In small sample contexts, Bayesian estimation is often suggested as a viable alternative to frequentist estimation, such as maximum likelihood estimation. Our systematic literature review is the first study aggregating information from numerous simulation studies to present an overview of the performance of Bayesian and frequentist estimation for structural equation models with small sample sizes. We conclude that with small samples, the use of Bayesian estimation with diffuse default priors can result in severely biased estimates – the levels of bias are often even higher than when frequentist methods are used. This bias can only be decreased by incorporating prior information. We therefore recommend against naively using Bayesian estimation when samples are small, and encourage researchers to make well considered decisions about all priors. For this purpose, we provide recommendations on how to construct thoughtful priors.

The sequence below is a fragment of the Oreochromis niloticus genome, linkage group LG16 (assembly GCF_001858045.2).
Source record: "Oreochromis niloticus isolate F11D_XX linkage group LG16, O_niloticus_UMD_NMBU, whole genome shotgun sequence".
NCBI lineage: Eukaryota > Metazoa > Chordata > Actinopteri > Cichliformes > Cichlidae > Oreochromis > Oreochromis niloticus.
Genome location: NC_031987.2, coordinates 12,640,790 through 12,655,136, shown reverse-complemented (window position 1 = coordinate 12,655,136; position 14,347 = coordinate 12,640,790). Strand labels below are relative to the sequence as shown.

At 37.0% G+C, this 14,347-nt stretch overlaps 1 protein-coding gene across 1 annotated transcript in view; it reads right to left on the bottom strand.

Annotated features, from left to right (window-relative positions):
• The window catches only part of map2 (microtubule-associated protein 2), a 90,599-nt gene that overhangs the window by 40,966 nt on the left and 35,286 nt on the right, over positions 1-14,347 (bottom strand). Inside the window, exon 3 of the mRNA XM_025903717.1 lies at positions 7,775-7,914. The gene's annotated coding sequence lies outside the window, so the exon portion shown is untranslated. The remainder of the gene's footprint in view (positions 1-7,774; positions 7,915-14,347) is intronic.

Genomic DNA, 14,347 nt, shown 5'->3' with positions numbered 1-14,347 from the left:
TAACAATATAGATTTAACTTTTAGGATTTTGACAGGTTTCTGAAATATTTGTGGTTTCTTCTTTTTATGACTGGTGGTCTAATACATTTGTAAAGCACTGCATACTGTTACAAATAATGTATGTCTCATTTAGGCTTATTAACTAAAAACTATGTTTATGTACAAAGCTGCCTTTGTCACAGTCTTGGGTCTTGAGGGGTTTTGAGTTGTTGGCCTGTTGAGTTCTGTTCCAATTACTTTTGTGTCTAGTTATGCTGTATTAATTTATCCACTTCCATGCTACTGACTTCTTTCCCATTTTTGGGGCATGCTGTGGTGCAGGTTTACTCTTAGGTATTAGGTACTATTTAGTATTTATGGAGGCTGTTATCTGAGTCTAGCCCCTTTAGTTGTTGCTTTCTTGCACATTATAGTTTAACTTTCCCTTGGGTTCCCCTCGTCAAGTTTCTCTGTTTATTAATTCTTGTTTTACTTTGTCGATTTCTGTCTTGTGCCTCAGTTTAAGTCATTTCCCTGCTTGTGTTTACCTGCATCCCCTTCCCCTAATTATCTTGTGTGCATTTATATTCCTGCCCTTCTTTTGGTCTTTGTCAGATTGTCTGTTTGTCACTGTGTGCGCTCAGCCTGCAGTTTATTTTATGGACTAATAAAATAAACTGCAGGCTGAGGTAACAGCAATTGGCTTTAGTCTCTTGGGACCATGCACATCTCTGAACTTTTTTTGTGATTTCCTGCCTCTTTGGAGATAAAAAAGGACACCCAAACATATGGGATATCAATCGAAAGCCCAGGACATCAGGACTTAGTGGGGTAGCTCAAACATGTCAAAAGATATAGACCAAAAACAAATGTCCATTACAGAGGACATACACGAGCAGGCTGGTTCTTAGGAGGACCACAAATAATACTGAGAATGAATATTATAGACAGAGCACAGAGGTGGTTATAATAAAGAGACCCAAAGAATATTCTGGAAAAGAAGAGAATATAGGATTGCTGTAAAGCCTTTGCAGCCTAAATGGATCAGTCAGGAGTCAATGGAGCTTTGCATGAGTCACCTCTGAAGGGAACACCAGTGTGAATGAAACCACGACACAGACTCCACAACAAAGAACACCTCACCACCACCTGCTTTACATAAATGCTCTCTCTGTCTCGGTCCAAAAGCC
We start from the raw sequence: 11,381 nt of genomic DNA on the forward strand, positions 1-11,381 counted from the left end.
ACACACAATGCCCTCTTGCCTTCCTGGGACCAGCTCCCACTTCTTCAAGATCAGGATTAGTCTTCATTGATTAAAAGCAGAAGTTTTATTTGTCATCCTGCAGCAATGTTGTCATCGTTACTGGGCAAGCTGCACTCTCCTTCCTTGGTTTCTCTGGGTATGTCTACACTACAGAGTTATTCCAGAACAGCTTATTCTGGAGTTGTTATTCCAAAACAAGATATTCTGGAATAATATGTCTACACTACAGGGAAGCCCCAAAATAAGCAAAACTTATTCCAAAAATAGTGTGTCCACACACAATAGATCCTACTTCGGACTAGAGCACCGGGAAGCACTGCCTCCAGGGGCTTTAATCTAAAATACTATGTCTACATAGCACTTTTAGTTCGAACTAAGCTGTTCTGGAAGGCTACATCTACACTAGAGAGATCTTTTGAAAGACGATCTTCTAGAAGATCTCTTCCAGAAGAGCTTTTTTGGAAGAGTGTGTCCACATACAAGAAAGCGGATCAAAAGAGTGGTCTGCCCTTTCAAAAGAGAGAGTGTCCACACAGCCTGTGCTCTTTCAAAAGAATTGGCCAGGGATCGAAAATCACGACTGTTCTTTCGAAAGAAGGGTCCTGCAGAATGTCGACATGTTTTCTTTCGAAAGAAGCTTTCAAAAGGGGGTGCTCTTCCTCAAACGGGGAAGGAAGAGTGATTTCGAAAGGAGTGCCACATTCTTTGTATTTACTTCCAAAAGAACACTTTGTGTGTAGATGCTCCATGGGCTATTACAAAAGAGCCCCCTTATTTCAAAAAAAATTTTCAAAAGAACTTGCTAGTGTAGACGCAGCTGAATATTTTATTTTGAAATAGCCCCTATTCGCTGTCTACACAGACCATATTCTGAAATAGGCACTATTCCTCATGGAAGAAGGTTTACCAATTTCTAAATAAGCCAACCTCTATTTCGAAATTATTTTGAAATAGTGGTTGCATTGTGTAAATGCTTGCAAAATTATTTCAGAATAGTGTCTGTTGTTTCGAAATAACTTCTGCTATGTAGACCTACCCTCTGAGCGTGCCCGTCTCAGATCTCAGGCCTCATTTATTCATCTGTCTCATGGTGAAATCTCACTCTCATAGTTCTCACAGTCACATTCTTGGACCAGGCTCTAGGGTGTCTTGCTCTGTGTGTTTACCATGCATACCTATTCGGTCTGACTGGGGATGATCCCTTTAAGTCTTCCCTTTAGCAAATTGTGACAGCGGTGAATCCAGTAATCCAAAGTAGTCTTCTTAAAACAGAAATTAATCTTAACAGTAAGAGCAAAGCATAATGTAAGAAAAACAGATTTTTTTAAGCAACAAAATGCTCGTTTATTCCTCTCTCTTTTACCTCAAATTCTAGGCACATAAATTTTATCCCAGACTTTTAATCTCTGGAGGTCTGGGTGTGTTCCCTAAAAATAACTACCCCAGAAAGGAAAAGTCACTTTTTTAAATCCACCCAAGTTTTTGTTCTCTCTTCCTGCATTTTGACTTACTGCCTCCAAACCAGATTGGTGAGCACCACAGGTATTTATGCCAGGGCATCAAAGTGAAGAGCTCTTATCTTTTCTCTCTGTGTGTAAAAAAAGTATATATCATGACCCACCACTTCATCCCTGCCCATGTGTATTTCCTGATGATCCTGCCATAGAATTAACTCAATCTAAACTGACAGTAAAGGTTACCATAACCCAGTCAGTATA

Smid, S.C., McNeish, D., Miočević, M., and van de Schoot, R. (2019). Bayesian versus Frequentist Estimation for Structural Equation Models in Small Sample Contexts: A Systematic Review. Structural Equation Modeling: A Multidisciplinary Journal. DOI: 10.1080/10705511.2019.1577140

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PhD Student

Sannes PhD focuses on the use of informative priors in latent growth models with small sample sizes. She is interested in how prior knowledge can be used to compensate for small sample sizes.

Dan McNeish
Quantitative Methodologist working with the Center for Developmental Science and the Quantitative Psychology program
Further description is yet to come. Visit Dan's website for more information.
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Assistant Professor

In her current projects, Milica is focusing on optimal methods for data synthesis from non-exchangeable studies, on the consequences of specifying inaccurate priors in mediation models, and on issues that arise in applications of Bayesian mediation analysis with informative prior distributions in small samples.